Paint & Stencil Tile Tutorial

Raise your hand if you love boring brown tile!  OK I will admit that I raised my hand several years ago and chose to install the brown tile in our new home.  What was a thinking?  I will tell you exactly what I was thinking… “It seems safe.” “Brown neutral tile never goes out of style…right?” “Everyone else is doing it!”   Well now I am ready to stand on my own two feet and be BOLD.  Are you?

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HERE IS WHAT YOU WILL NEED:

Step 1: Prep Tile

Prepping anything always seems to be the most boring part of any project, but it is SOOOOO important. When done properly it will ensure the paint will adhere properly and you won’t have problems with it peeling down the road .

First, sand all of the tile using 120 grit sandpaper and a palm sander. This will rough up the surface of the tile and give the primer something to stick to.

Sanding Tile

Then thoroughly clean the tile. SOS steel wool soap pads worked great for cleaning the dirt out of all the crevices in my tile. Scrub in a circular motion.

Cleaning Tile

Finally, tape off everything you don’t want painted. Then roll on the Sherwin Williams Extreme Bond Primer. I used foam brushes to get the primer in the grout lines.

Primer Coat

STEP 2: BASE Coat

After the primer is dry, I rolled on 2 coats of the base paint…Sherwin Williams A-100 Exterior Acrylic- Iron Ore. I used an exterior paint versus interior to give it an extra layer of durability. Tip: Using a roller is tons faster than a brush. I took me less than 30 minutes for each coat. Plus, it doesn’t look streaky.

Base Coat

step 3: Stenciling

1.Make sure the base coat is completely dry because you are going to spend a lot of time crawling all over it:)

2. Tape down the stencil using painters tape. Roll on the stencil coat using Sherwin Williams A-100 Exterior Acrylic- Pure White. Tip: The trick to getting clean stencil lines is to have very little paint on the roller. A lot less than you think you will need. Trust me…I learned this lesson through trial and error. Thankfully, you can always go back and do touch ups:)

3. I also wiped the back of the stencil using a rag before placing it on the next tile. Just in case there was any paint left over from the previous application.

4. The stenciling process is definitely the most time consuming part of the project. It took me several hours to complete. Tip: If you can buy two stencils instead of one…it will make your life a lot easier. Since, I only had one stencil, I had to cut the stencil down to get it to work along the edges where the tile met the wall. It would have been faster to have two stencils.

Step 4: Glazing(Optional)

One of the things I love about actual cement tile is the aged look…like it has been sitting around in some ancient Roman Cathedral for decades. Well I wanted to try to “age” my tile by adding a glazed over the top. This is an optional step, but I LOVE the way it turned out.

I used Minwax Dark Walnut Stain for the glaze. It is best to glaze one tile at a time, so the stain doesn’t sit too long.

Using a foam brush, apply a light layer of stain to the entire tile. Immediately wipe off using an old rag. It may seem like a long process, but it actually goes on really quick.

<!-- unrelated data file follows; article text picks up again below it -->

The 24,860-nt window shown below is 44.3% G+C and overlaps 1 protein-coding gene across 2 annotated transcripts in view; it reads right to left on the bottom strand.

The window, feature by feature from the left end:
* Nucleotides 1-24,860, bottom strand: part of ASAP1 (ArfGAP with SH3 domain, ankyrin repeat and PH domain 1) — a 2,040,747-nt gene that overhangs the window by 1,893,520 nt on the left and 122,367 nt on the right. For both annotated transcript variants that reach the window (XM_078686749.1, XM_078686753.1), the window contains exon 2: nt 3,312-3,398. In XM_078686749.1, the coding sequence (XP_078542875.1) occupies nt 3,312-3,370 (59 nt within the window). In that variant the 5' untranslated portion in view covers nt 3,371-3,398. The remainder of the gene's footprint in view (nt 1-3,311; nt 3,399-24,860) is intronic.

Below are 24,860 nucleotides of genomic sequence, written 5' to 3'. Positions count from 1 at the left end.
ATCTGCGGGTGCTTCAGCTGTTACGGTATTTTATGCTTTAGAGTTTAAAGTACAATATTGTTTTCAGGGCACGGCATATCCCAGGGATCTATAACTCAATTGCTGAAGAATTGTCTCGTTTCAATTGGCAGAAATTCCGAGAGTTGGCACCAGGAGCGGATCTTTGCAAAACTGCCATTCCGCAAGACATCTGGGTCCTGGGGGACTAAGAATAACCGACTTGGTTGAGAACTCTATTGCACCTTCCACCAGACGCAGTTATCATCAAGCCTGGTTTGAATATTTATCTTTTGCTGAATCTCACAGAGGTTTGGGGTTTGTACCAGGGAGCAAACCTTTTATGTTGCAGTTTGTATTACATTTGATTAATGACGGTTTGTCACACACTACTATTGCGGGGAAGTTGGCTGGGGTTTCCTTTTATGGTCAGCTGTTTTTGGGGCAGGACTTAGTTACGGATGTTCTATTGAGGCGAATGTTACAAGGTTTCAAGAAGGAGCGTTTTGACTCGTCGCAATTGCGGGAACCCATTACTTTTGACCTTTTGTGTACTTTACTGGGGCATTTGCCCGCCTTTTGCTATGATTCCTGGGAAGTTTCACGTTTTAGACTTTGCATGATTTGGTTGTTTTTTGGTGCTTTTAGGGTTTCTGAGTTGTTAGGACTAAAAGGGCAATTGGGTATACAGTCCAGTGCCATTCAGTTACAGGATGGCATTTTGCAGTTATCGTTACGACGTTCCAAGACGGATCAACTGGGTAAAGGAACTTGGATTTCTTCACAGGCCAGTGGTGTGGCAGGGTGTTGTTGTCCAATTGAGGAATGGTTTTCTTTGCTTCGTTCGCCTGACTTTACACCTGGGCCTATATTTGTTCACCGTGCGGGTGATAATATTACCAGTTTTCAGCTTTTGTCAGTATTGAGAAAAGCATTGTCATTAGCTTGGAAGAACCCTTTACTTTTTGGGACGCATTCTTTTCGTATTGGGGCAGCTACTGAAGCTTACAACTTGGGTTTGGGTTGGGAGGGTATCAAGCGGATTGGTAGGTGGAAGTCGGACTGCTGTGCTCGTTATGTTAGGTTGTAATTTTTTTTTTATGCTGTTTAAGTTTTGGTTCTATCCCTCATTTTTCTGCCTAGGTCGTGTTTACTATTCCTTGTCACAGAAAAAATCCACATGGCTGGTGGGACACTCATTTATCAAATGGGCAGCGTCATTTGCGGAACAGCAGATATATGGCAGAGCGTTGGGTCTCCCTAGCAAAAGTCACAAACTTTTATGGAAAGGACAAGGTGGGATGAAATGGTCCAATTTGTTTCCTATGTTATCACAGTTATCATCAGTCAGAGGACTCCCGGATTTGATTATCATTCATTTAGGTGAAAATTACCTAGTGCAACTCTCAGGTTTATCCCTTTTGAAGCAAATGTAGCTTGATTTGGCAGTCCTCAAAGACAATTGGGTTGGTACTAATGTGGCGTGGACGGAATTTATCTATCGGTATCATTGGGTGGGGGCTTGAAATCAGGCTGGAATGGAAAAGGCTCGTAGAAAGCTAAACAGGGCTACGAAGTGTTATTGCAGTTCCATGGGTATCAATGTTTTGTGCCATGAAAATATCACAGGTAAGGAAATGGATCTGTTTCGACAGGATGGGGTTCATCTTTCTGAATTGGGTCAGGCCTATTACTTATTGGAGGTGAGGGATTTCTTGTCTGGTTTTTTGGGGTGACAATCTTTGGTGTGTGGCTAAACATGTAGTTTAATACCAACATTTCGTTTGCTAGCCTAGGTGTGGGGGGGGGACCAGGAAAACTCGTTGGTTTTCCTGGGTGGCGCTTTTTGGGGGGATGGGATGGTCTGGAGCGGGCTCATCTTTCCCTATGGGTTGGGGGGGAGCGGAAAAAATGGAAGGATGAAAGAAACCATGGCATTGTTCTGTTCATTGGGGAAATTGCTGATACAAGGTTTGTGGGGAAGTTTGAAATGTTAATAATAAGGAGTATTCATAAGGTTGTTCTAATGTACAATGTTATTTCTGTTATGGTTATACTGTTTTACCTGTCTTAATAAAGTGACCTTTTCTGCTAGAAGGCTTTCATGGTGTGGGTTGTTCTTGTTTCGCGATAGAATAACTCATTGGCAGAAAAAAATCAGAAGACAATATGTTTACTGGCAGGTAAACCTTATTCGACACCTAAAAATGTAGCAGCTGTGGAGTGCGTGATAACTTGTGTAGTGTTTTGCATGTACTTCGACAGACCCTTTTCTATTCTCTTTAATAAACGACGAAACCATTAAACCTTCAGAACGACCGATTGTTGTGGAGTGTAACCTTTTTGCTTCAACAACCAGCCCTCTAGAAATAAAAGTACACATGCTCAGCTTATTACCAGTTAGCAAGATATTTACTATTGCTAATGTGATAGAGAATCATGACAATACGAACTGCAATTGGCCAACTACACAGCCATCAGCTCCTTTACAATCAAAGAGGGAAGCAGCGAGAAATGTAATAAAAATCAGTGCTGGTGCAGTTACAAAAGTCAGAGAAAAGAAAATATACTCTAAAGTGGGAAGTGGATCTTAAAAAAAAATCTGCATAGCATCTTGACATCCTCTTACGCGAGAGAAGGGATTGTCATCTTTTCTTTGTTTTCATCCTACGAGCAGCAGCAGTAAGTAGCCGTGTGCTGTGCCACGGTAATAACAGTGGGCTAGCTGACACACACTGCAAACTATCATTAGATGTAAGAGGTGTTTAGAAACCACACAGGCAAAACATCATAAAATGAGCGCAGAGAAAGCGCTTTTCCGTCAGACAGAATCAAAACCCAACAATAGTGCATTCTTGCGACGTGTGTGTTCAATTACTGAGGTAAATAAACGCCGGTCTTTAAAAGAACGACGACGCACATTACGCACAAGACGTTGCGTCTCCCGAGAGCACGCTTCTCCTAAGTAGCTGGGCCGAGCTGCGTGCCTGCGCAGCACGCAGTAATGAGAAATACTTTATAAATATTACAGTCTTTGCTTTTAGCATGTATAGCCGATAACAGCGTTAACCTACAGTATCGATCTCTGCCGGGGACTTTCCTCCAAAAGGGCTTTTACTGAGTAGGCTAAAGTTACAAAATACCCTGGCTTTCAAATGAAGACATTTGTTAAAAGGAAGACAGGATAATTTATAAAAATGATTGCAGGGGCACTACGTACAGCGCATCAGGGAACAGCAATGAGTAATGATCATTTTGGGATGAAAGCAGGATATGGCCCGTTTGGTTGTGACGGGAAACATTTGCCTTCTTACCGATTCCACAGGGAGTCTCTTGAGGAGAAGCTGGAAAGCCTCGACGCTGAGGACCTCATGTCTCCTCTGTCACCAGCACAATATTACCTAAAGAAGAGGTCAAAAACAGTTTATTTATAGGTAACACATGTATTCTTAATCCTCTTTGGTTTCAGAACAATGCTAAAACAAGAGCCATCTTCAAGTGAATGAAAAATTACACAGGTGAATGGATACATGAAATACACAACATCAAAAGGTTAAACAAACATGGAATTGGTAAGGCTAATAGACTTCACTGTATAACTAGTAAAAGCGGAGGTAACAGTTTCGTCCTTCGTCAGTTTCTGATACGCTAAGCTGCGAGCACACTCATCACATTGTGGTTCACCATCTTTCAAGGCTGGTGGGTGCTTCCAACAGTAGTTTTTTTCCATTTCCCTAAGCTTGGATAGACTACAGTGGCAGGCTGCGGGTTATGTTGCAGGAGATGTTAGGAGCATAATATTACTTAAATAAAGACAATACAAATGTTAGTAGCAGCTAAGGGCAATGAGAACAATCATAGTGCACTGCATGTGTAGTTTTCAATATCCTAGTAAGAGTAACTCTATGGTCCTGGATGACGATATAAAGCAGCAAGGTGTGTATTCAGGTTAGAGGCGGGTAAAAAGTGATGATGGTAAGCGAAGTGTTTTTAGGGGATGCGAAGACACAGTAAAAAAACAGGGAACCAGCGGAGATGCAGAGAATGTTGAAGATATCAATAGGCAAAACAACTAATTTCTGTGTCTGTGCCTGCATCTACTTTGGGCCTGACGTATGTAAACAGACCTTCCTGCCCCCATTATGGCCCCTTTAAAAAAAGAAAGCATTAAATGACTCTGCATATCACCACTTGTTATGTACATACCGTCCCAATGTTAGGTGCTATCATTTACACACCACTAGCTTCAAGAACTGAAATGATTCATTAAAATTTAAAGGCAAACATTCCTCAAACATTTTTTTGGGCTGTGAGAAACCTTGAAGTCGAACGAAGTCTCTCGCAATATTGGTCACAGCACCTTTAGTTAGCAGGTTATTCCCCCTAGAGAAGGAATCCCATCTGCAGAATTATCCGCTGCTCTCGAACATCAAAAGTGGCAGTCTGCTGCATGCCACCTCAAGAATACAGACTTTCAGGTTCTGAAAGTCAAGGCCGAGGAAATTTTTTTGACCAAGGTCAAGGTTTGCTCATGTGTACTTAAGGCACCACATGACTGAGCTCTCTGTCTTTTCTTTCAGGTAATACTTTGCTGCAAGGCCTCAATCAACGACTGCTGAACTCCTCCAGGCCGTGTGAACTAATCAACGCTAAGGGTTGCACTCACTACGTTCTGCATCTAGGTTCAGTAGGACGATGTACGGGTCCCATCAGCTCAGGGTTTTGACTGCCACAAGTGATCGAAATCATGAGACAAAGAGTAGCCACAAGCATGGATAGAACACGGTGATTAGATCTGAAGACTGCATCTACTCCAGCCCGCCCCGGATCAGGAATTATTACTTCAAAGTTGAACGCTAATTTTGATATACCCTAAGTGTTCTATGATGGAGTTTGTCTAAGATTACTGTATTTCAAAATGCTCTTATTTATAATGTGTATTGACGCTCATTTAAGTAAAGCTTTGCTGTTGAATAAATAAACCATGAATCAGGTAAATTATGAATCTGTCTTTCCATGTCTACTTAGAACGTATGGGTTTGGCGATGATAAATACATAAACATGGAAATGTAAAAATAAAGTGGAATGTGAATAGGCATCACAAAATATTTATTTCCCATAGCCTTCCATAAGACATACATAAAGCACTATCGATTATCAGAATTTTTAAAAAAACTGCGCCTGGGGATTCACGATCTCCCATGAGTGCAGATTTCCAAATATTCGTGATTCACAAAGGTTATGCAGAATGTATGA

step 5: Finish

Once again, wait for the glaze to dry before applying the finish. I used Polycrylic Protective Finish for the final coats because it has low fumes and a fast dry time. I rolled on the Polycrylic in sections then quickly used a foam brush to smooth out any bubbles. I did three coats of finish allowing each coat to dry before applying the next.

Applying Finish

The floor is done! Overall this wasn’t a hard project and I would definitely do it again. If you dare to take the plunge I would love to see the end results. Now I need to get going…I still have a bunch of other projects to complete before the One Room Challenge comes to an end.

16 thoughts on “Paint & Stencil Tile Tutorial”

    1. I just came across your tutorial and the results are amazing! I had picked out a very similar tile to redo my current kitchen floor (which is identical to the one you transformed) and you’ve inspired me to give it a go! I ordered the stencils and hopefully will tackle this over the next few weekends. Thank you for taking the bold plunge and sharing your stunning results!

  1. Loralee,
    This looks really good – well done!! We are totally starting to rethink quite a few things for our project, as well! We finally started placing pavers for our patio last night at 9 pm and I kept saying, I think we should have gone with 12″ instead of 24″ square pavers. Hubby kept saying, they’re here now! Needless to say, we are going with what we’ve got! Looking forward to the reveal next week!
    Cheers,
    Denise
    P.S. Pinning this!

  2. Addie Fernandez Turner

    Let’s begin with the obvious. I hate my bathroom tiles. They are 16×16 inches. The bathroom is 3 feet wide… The tiles are uneven, as are the grout lines. Oh, and did I say the tiles are porous? They are. Was so excited to here about painting tiles! Decided I could paint my tiles and create faux grout lines giving my bathroom the look of smaller tiles. Everything was going great until I lost my balance and stepped smack dab in the middle of the freshly painted tile. I was on the second coat. Ripped up the first coat of paint too. Gonna let it dry really good tonight, and then sand those spots in the morning. Hopefully I can get a good enough finish. I’m thinking it’s gonna take at least 4 coats of paint. The tiles are sucking it up! I refuse to be a Pinterest fail!

  3. This looks so good! How is it holding up? Do you know the durability of this paint versus the Rust-Oleum floor paint? I’m about to tackle our guest bath AND entry way but can’t decide which paint option is the best.

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